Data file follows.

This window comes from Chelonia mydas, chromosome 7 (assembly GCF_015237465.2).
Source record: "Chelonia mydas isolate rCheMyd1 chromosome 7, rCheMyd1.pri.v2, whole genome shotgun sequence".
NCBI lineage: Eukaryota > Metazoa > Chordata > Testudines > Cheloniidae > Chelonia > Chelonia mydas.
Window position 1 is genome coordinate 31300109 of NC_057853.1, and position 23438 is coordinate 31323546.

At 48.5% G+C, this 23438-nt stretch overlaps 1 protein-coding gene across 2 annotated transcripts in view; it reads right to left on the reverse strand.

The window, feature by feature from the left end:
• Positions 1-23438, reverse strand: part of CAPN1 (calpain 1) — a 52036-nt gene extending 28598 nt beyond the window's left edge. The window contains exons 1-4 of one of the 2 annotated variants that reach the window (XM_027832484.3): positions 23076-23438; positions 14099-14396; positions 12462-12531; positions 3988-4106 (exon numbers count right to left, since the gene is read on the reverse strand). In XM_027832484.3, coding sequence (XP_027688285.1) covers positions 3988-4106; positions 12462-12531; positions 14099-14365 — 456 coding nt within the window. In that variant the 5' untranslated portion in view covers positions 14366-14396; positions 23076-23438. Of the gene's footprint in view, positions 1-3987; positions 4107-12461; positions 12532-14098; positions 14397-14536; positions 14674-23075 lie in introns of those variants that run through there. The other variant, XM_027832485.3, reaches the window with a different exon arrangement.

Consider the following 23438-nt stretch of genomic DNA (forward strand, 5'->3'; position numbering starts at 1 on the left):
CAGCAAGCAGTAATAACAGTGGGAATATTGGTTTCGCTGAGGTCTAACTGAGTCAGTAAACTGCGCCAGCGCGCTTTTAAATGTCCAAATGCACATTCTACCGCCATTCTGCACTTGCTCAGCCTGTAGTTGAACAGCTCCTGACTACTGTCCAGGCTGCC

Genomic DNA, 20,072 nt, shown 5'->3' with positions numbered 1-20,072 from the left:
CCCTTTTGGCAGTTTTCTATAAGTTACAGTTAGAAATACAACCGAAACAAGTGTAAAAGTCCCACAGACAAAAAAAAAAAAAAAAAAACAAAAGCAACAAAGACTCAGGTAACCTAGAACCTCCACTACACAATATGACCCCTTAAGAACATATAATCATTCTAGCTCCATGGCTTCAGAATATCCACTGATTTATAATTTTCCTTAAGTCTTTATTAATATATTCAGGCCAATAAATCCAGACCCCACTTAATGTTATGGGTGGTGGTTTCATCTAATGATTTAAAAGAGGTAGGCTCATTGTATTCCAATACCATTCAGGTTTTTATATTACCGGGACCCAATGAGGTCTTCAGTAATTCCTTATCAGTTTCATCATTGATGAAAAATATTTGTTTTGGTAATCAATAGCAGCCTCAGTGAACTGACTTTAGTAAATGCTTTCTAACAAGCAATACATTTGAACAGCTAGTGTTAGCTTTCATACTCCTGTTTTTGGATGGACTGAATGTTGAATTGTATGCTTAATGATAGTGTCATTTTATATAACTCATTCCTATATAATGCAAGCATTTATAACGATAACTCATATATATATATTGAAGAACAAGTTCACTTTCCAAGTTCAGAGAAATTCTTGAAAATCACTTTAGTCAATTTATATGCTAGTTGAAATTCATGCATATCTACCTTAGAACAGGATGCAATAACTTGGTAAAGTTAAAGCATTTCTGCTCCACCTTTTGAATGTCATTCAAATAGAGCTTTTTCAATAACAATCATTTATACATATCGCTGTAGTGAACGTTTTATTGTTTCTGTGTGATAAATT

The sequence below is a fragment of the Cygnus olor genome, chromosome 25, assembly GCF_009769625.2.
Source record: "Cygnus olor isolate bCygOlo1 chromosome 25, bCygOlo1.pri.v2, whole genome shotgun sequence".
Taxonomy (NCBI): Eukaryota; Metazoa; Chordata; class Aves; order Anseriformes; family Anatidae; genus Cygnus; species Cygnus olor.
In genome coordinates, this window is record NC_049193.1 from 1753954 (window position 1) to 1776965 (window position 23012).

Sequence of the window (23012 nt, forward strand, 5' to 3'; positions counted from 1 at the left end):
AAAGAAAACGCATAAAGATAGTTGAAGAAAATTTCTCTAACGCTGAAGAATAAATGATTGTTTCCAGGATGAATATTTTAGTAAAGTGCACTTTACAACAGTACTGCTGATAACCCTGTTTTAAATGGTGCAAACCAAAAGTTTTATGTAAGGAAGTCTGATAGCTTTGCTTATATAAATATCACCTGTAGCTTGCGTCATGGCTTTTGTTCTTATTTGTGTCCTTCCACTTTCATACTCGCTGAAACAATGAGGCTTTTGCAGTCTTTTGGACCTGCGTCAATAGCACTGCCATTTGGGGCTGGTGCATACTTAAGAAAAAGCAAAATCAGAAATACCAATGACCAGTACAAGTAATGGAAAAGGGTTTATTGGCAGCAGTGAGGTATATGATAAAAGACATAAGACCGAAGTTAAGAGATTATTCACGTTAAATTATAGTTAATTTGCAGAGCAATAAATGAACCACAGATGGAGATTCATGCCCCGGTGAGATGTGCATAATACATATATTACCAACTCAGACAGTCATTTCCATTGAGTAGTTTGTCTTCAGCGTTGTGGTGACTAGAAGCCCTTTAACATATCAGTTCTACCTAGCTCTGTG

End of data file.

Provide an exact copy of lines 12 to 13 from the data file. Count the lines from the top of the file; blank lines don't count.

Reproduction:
The sequence below is a fragment of the Cygnus olor genome, chromosome 25, assembly GCF_009769625.2.
Source record: "Cygnus olor isolate bCygOlo1 chromosome 25, bCygOlo1.pri.v2, whole genome shotgun sequence".